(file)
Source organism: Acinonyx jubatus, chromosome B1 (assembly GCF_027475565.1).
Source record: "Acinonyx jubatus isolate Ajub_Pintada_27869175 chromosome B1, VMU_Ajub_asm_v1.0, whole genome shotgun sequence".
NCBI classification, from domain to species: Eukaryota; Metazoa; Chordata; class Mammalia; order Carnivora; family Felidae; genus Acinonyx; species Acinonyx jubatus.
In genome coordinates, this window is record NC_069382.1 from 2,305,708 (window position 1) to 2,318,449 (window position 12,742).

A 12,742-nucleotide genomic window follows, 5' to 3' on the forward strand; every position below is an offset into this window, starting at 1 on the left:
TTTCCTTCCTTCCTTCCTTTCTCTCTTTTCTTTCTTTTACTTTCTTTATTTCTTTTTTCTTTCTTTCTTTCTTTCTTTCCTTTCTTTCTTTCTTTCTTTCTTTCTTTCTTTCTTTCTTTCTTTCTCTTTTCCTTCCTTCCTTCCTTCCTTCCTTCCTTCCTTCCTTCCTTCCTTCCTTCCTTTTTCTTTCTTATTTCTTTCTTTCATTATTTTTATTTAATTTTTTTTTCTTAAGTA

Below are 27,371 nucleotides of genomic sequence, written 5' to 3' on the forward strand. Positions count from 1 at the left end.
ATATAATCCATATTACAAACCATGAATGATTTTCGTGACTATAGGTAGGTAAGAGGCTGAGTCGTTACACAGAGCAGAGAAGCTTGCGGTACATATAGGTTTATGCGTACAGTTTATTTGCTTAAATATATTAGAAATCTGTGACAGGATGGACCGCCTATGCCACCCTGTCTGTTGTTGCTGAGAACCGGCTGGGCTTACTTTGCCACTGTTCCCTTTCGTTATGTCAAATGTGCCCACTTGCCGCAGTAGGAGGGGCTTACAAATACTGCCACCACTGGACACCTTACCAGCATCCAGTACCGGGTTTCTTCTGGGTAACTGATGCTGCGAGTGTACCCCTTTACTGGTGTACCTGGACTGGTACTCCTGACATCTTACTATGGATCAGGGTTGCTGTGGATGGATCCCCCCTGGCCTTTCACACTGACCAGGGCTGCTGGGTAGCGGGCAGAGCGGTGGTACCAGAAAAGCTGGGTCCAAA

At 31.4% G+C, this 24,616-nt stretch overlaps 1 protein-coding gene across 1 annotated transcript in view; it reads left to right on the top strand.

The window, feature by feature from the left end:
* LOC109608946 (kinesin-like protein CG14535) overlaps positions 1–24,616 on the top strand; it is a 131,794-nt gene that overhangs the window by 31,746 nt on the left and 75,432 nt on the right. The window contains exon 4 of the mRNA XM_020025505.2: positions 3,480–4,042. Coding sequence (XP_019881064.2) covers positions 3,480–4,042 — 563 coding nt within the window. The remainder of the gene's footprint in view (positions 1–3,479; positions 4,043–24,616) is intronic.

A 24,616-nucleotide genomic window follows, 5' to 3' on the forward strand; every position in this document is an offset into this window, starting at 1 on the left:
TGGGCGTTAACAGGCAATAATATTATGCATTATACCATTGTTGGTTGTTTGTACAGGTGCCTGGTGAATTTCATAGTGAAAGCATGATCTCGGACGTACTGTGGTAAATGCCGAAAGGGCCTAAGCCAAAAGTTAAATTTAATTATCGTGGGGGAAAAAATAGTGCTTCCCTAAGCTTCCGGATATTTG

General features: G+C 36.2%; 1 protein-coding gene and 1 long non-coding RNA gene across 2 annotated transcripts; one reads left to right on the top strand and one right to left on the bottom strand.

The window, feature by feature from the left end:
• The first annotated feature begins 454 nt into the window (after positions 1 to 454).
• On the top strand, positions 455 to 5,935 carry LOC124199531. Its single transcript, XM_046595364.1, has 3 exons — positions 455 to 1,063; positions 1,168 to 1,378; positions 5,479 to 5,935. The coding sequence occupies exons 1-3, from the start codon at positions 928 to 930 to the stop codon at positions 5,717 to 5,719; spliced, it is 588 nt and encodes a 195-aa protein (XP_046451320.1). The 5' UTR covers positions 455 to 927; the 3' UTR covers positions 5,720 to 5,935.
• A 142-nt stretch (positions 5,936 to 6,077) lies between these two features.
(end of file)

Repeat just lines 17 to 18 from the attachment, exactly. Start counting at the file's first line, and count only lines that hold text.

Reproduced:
• On the top strand, positions 455 to 5,935 carry LOC124199531. Its single transcript, XM_046595364.1, has 3 exons — positions 455 to 1,063; positions 1,168 to 1,378; positions 5,479 to 5,935. The coding sequence occupies exons 1-3, from the start codon at positions 928 to 930 to the stop codon at positions 5,717 to 5,719; spliced, it is 588 nt and encodes a 195-aa protein (XP_046451320.1). The 5' UTR covers positions 455 to 927; the 3' UTR covers positions 5,720 to 5,935.
• A 142-nt stretch (positions 5,936 to 6,077) lies between these two features.